The right to vote – a human right


Senator Francis N. Tolentino

Article V of our 1987 Constitution provides that suffrage – the right to vote – may be exercised by all citizens of the Philippines not otherwise disqualified by law, who are at least eighteen (18) years of age, and who shall have resided: (i) in the Philippines for at least one (1) year; and (ii) in the place wherein they propose to vote for at least six (6) months immediately preceding the day of the election. No other substantive requirements, such as literacy or property requirements, shall be imposed on the exercise of suffrage.

In the international sphere, this right to vote in political elections is enshrined in Article 21 of the Universal Declaration of Human Rights (UDHR), which recognizes and declares that genuine elections shall express the will of the people through universal and equal suffrage to be held by secret vote or by equivalent free voting procedures. The International Covenant on Civil and Political Rights (ICCPR), Article 25, further recognizes every citizen’s right and opportunity to vote, without distinction of any kind and unreasonable restrictions. The Philippines, as a State Party to the ICCPR and UDHR, must ensure that universal and equal suffrage is respected for all individuals within its territory and subject to its jurisdiction. As such, the adoption of the necessary laws or other measures to give effect to the right to vote for all must be ensured.

As a legislator, a perusal of our election laws, rules, and regulations over the years brought the following to my attention:

Overseas Absentee Voting

Before the amendment of Republic Act No. 9189, otherwise known as “The Overseas Absentee Voting Act of 2003,” an immigrant or permanent resident who is recognized as such in the host country was required to execute, upon registration, an affidavit that he/she shall resume actual physical permanent residence in the Philippines not later than three years from approval of his/her registration as overseas absentee voter.

The failure to return shall be the cause for the removal of his/her name from the National Registry of Absentee Voters and the permanent disqualification to vote in absentia.

Republic Act No. 10590, in recognition of suffrage as a human right, amended the Overseas Absentee Voting Act of 2003 and dispensed with the execution of an affidavit to return within a 3-year period.

Persons Deprived of Liberty

For Persons Deprived of Liberty (PDL) awaiting the final resolution of their criminal cases, the right to suffrage is preserved because they are only charged with a crime and not yet convicted with finality.
From 2021 data from the Bureau of Jail Management and Penology (BJMP), more than 90 percent of the population of jails supervised by the BJMP comprises of inmates incarcerated due to pending cases in courts.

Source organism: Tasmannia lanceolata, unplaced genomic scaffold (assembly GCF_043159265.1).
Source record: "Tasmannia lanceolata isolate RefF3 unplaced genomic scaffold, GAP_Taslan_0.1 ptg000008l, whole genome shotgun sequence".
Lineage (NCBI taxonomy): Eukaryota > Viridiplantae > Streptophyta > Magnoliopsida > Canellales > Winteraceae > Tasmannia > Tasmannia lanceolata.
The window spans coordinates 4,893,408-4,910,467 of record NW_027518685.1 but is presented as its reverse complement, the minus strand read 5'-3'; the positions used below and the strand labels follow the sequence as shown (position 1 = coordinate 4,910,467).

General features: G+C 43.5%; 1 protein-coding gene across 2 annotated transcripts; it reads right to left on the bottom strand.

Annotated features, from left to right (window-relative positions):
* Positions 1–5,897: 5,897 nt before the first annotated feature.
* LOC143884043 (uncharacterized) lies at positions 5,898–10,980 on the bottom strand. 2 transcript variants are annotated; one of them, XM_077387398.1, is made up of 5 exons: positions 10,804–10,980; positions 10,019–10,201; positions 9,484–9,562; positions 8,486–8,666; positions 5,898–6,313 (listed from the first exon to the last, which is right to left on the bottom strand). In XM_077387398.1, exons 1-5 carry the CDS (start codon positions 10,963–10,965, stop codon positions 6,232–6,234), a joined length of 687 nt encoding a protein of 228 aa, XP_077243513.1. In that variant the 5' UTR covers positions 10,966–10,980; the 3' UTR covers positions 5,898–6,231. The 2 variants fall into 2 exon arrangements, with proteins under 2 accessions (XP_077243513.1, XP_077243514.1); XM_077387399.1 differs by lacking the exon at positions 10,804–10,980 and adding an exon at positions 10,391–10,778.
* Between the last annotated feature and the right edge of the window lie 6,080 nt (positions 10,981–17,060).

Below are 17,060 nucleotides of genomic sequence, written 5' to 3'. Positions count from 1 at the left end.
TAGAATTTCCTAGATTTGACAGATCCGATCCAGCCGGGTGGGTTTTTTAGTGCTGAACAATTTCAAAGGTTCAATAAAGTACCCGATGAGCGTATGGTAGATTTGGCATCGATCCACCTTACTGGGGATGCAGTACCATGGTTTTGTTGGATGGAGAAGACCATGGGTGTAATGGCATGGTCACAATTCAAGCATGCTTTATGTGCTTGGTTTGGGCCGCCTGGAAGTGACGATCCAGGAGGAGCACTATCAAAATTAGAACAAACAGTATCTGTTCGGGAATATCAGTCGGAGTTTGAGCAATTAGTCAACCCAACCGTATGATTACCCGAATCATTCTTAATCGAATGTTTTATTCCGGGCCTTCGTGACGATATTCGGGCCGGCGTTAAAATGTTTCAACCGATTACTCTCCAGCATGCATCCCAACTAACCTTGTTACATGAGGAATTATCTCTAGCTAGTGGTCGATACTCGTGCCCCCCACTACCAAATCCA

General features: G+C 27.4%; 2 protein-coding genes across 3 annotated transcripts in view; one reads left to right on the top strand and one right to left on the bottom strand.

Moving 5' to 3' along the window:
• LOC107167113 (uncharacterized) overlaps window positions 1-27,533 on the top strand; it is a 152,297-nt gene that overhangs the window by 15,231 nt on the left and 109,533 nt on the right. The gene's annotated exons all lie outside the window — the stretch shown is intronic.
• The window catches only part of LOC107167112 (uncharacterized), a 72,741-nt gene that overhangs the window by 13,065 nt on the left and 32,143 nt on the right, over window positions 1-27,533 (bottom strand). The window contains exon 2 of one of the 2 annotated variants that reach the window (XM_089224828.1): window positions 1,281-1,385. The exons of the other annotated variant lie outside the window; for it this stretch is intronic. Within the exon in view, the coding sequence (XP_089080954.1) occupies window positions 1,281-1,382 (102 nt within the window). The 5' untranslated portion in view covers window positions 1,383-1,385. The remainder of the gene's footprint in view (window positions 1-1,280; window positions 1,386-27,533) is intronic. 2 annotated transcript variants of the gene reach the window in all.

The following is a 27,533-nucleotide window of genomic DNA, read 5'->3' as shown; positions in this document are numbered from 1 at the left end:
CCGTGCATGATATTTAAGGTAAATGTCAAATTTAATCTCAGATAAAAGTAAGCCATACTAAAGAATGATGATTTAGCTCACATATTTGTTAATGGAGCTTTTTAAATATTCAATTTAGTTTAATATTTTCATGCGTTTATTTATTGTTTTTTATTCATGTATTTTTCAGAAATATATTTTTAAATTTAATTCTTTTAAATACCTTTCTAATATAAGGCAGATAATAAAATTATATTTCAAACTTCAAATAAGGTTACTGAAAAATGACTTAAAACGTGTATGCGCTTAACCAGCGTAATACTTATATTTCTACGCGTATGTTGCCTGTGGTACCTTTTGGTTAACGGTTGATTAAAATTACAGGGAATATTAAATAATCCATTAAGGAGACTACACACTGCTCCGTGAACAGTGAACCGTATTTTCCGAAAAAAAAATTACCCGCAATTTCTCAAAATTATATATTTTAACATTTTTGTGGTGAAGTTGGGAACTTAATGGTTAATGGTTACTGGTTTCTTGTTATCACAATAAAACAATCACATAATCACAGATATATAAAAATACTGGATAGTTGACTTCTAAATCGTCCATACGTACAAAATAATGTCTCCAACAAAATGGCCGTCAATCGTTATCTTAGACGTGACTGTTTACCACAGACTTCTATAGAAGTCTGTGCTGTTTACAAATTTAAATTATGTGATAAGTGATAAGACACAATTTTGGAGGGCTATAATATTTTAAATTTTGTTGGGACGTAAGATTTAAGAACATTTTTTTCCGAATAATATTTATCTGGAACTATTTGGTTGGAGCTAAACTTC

Under Section 155 of the Omnibus Election Code (OEC), “no polling place shall be located within the perimeter or inside a military or police camp or reservation or within a prison compound.” This provision clearly prohibits voting activities for election within the prison compound.

Although the Commission on Elections (Comelec), by virtue of its issued resolutions since 2012, allows the PDL to vote in the prison compound, there is still a need to repeal Section 155 of the OEC to avoid any question as to the legality of the votes casted by our PDLs. A successful repeal of this provision would remove any threat of their disenfranchisement.

Filipino Seafarers

Our current laws, rules, and regulations allow seafarers to vote by going to the nearest embassy or consular post during the 30-day voting period. However, most seafarers are at sea for six months, which is the usual duration of their contracts.

For the upcoming elections, there are 19,584 seafarers who are registered voters as per Comelec data. What would happen to the votes of those who are at sea during the voting period?

In my view, the Comelec should strive to acquire an online voting technology that would enable seafarers to vote while at sea. In the alternative, Comelec may opt to deputize Filipino captains of Philippine-flagged vessels – which, notably, are considered part of Philippine territory under our laws. The deputized captain would then oversee the casting of ballots by the Filipino seafarers under their authority while at sea. These would ensure that our Filipino seafarers could vote regardless of their location.

As we are just four days away from the May 9, 2022 elections, it should be remembered that every vote counts. As voters, we should make sure to exercise our right to vote – a human right – that can and will make an impact and a difference. As society leaders, we should safeguard the right to suffrage by promoting and ensuring the universal and equal right to vote.